Beige Book

April 16th, 2014 2:13 pm

Via CRT Capital:

>> specifically cited by NY and Philadelphia
– PRICE PRESSURES mostly steady, scattered reports of increases
– ‘Scattered’ Reports of Price Increases, Minimal Wage Pressures
– Housing varied, most saw modest home price rises, low inventories
** Okay we’re going through this and find nothing remarkably notable other than the acknowledgement of the weather impact.  Overall it reflects a modest to moderate sense of economic growth, very limited inflation and wage pressures, and mixed ‘but generally positive’ on labor markets. Yawn.
** The market is doing nothing with this report which is probably too much!

WSJ Article on Yellen Speech

April 16th, 2014 1:02 pm

Victoria McGrane usually plays second fiddle to the illustrious Jon Hilsenrath. Today she is the lead character in the play and writes on the Yellen speech. This story is circulating in the market currently.

Via WSJ:

Economy Has Improved, but Outlook Remains Uncertain

NEW YORK—Three “big questions,” including the outlook for inflation, will guide Federal Reserve officials as they consider whether the economy is finally healthy enough for the central bank to step back from its low-interest rate policies, Fed Chairwoman Janet Yellen said Wednesday.
On the inflation question, Ms. Yellen said a too-low rate is a bigger worry than the Fed’s easy-money policies sparking a surge in consumer prices. She said she rated the chances of inflation threatening to rise substantially above the Fed’s 2% target “as significantly below the chances of inflation persisting below 2%.”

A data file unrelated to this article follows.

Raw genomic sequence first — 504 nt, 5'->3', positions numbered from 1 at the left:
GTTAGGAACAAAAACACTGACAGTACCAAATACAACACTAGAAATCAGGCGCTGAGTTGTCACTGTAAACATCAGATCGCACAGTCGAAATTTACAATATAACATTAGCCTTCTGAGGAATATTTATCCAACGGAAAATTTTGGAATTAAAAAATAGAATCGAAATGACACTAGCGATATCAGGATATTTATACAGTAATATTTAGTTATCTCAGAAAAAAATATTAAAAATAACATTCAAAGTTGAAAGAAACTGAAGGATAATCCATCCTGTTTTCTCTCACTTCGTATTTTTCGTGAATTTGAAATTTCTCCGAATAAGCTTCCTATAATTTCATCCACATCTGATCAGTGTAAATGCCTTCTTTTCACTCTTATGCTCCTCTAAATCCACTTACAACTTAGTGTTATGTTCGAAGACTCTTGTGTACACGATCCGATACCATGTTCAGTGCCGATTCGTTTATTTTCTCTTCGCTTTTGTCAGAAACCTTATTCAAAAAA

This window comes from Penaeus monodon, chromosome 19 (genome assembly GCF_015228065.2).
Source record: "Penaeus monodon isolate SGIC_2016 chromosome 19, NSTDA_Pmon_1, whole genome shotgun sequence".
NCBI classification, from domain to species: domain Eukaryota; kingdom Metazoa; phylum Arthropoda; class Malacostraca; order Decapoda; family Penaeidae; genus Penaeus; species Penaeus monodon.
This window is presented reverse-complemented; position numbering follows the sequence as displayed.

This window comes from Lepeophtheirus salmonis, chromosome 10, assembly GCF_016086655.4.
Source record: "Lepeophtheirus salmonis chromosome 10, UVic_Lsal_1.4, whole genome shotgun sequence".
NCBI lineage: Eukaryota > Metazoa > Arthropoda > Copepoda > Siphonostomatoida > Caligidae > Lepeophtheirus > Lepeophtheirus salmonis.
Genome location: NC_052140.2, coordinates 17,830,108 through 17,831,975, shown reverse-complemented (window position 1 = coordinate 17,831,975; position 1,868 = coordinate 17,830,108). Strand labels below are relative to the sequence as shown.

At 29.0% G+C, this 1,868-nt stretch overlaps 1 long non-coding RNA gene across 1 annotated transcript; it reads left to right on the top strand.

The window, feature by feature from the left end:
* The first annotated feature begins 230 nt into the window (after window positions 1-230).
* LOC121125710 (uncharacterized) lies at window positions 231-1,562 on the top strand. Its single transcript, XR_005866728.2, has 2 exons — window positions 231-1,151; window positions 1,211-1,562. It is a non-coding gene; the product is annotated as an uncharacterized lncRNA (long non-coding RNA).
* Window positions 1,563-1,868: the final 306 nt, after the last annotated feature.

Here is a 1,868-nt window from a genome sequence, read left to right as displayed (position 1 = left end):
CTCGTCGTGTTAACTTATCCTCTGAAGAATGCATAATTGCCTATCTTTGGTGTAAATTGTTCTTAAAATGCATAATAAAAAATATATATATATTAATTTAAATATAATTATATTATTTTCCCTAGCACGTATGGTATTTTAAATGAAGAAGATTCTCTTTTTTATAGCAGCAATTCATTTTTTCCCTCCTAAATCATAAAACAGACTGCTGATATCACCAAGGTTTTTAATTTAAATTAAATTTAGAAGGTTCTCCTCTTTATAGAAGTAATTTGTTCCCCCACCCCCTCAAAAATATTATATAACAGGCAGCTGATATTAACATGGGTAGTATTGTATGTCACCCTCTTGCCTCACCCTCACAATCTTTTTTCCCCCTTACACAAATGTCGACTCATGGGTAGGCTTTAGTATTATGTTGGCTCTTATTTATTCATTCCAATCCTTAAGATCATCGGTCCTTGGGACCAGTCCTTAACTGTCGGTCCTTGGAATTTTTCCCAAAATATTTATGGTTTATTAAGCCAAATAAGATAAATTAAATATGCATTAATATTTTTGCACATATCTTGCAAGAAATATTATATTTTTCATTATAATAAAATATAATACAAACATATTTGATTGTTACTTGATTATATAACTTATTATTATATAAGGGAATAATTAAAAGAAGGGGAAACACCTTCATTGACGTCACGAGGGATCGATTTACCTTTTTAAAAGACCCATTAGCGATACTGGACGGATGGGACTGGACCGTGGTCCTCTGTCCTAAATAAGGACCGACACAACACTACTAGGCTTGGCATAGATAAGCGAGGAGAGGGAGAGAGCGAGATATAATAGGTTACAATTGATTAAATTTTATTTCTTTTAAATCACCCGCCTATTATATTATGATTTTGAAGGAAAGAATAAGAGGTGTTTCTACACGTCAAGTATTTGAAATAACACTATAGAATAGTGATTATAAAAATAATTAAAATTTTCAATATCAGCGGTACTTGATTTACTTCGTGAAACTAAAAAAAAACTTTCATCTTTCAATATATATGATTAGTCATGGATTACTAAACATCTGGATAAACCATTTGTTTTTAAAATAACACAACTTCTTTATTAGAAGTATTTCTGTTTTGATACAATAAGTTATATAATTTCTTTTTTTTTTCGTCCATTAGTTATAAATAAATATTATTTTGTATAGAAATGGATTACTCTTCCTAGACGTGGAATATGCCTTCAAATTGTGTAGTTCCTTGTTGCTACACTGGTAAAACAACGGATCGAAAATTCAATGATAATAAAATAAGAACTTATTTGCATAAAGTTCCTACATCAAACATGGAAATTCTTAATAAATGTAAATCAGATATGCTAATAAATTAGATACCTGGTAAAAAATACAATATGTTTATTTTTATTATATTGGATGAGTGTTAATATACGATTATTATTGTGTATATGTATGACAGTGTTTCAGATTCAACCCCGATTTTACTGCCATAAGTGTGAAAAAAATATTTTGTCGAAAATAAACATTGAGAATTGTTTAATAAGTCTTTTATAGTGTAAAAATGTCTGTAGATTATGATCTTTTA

The comment underscores the Fed’s plan to keep interest rates low for many more months, though Ms. Yellen went to lengths to keep the central bank’s options open. “Because the course of the economy is uncertain, monetary policymakers need to carefully watch for signs that it is diverging from the baseline outlook and then respond in a systematic way,” Ms. Yellen said in remarks prepared for delivery to the Economic Club of New York.
Though Ms. Yellen avoided making strong policy proclamations, she tried to lay out in some more detail what officials will be looking at when they decide to start raising interest rates. Many market participants don’t expect rate increases until the middle of 2015.
In addition to inflation, Fed officials must monitor the amount of “slack” in the labor market and other unforeseen developments that could push the economy off its expected course, she said.
On the issue of labor-market slack—or the degree to which the labor market is operating below its potential—Ms. Yellen reiterated her arguments from a late-March speech that she sees quite a bit of slack left in the labor market in measures other than the official jobless rate, which stood at 6.7% in March. Among those indicators of slack: labor-market participation continues to remain near historical lows and the number of workers who want full-time positions but are currently in part-time jobs remains elevated.